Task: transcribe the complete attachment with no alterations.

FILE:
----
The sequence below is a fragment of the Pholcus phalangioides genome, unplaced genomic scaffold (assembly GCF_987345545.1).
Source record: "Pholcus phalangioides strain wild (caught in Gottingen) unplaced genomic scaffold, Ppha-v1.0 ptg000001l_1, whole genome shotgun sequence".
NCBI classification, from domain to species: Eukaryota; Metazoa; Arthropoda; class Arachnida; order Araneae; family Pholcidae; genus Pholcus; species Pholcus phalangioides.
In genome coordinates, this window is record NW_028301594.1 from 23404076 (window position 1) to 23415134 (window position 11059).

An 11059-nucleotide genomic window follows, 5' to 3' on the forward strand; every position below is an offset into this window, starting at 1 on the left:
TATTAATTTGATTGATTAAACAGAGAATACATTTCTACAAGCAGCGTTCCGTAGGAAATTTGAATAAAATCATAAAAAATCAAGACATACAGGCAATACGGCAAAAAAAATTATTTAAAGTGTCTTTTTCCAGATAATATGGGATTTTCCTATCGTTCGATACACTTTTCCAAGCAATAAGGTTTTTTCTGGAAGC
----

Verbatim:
The sequence below is a fragment of the Pholcus phalangioides genome, unplaced genomic scaffold (assembly GCF_987345545.1).
Source record: "Pholcus phalangioides strain wild (caught in Gottingen) unplaced genomic scaffold, Ppha-v1.0 ptg000001l_1, whole genome shotgun sequence".
NCBI classification, from domain to species: Eukaryota; Metazoa; Arthropoda; class Arachnida; order Araneae; family Pholcidae; genus Pholcus; species Pholcus phalangioides.
In genome coordinates, this window is record NW_028301594.1 from 23404076 (window position 1) to 23415134 (window position 11059).

An 11059-nucleotide genomic window follows, 5' to 3' on the forward strand; every position below is an offset into this window, starting at 1 on the left:
TATTAATTTGATTGATTAAACAGAGAATACATTTCTACAAGCAGCGTTCCGTAGGAAATTTGAATAAAATCATAAAAAATCAAGACATACAGGCAATACGGCAAAAAAAATTATTTAAAGTGTCTTTTTCCAGATAATATGGGATTTTCCTATCGTTCGATACACTTTTCCAAGCAATAAGGTTTTTTCTGGAAGC